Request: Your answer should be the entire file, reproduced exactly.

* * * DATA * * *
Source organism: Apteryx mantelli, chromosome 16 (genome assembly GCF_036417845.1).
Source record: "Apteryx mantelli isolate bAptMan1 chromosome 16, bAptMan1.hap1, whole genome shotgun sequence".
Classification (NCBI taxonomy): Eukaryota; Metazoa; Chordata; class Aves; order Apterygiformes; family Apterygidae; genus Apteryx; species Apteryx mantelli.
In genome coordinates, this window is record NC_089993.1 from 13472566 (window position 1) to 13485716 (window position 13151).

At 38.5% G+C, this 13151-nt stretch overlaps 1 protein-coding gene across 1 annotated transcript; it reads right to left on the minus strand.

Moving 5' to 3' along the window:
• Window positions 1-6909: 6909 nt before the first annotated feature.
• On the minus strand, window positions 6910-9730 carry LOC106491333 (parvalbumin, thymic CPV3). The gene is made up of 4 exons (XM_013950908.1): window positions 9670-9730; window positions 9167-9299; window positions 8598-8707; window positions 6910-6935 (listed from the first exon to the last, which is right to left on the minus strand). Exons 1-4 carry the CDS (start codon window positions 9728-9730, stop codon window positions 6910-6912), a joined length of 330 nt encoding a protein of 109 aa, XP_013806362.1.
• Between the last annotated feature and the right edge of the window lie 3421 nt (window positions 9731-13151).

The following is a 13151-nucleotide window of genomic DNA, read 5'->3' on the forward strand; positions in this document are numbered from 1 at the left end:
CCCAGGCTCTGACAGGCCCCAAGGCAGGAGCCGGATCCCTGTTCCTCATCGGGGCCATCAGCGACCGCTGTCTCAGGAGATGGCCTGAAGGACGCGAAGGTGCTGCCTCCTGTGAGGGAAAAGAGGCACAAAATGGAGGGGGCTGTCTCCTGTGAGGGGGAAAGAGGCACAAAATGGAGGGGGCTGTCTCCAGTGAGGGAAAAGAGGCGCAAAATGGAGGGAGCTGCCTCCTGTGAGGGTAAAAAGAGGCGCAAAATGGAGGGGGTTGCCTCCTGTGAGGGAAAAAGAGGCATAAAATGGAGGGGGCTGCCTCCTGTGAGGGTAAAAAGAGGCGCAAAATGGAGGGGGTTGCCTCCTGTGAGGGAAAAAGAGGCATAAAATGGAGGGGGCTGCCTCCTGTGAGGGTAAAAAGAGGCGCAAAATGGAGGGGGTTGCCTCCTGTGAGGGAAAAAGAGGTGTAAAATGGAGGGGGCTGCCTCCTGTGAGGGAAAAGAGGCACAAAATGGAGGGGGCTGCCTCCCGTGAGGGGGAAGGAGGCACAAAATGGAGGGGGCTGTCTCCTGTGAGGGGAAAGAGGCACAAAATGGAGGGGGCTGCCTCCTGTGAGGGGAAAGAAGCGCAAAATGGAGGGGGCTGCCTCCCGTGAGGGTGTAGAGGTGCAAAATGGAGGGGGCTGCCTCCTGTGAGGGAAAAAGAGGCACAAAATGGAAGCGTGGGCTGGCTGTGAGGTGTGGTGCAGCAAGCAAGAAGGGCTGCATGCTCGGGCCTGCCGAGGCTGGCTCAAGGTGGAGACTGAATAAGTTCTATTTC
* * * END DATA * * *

Source organism: Apteryx mantelli, chromosome 16 (genome assembly GCF_036417845.1).
Source record: "Apteryx mantelli isolate bAptMan1 chromosome 16, bAptMan1.hap1, whole genome shotgun sequence".
Classification (NCBI taxonomy): Eukaryota; Metazoa; Chordata; class Aves; order Apterygiformes; family Apterygidae; genus Apteryx; species Apteryx mantelli.
In genome coordinates, this window is record NC_089993.1 from 13472566 (window position 1) to 13485716 (window position 13151).

At 38.5% G+C, this 13151-nt stretch overlaps 1 protein-coding gene across 1 annotated transcript; it reads right to left on the minus strand.

Moving 5' to 3' along the window:
• Window positions 1-6909: 6909 nt before the first annotated feature.
• On the minus strand, window positions 6910-9730 carry LOC106491333 (parvalbumin, thymic CPV3). The gene is made up of 4 exons (XM_013950908.1): window positions 9670-9730; window positions 9167-9299; window positions 8598-8707; window positions 6910-6935 (listed from the first exon to the last, which is right to left on the minus strand). Exons 1-4 carry the CDS (start codon window positions 9728-9730, stop codon window positions 6910-6912), a joined length of 330 nt encoding a protein of 109 aa, XP_013806362.1.
• Between the last annotated feature and the right edge of the window lie 3421 nt (window positions 9731-13151).

The following is a 13151-nucleotide window of genomic DNA, read 5'->3' on the forward strand; positions in this document are numbered from 1 at the left end:
CCCAGGCTCTGACAGGCCCCAAGGCAGGAGCCGGATCCCTGTTCCTCATCGGGGCCATCAGCGACCGCTGTCTCAGGAGATGGCCTGAAGGACGCGAAGGTGCTGCCTCCTGTGAGGGAAAAGAGGCACAAAATGGAGGGGGCTGTCTCCTGTGAGGGGGAAAGAGGCACAAAATGGAGGGGGCTGTCTCCAGTGAGGGAAAAGAGGCGCAAAATGGAGGGAGCTGCCTCCTGTGAGGGTAAAAAGAGGCGCAAAATGGAGGGGGTTGCCTCCTGTGAGGGAAAAAGAGGCATAAAATGGAGGGGGCTGCCTCCTGTGAGGGTAAAAAGAGGCGCAAAATGGAGGGGGTTGCCTCCTGTGAGGGAAAAAGAGGCATAAAATGGAGGGGGCTGCCTCCTGTGAGGGTAAAAAGAGGCGCAAAATGGAGGGGGTTGCCTCCTGTGAGGGAAAAAGAGGTGTAAAATGGAGGGGGCTGCCTCCTGTGAGGGAAAAGAGGCACAAAATGGAGGGGGCTGCCTCCCGTGAGGGGGAAGGAGGCACAAAATGGAGGGGGCTGTCTCCTGTGAGGGGAAAGAGGCACAAAATGGAGGGGGCTGCCTCCTGTGAGGGGAAAGAAGCGCAAAATGGAGGGGGCTGCCTCCCGTGAGGGTGTAGAGGTGCAAAATGGAGGGGGCTGCCTCCTGTGAGGGAAAAAGAGGCACAAAATGGAAGCGTGGGCTGGCTGTGAGGTGTGGTGCAGCAAGCAAGAAGGGCTGCATGCTCGGGCCTGCCGAGGCTGGCTCAAGGTGGAGACTGAATAAGTTCTATTTC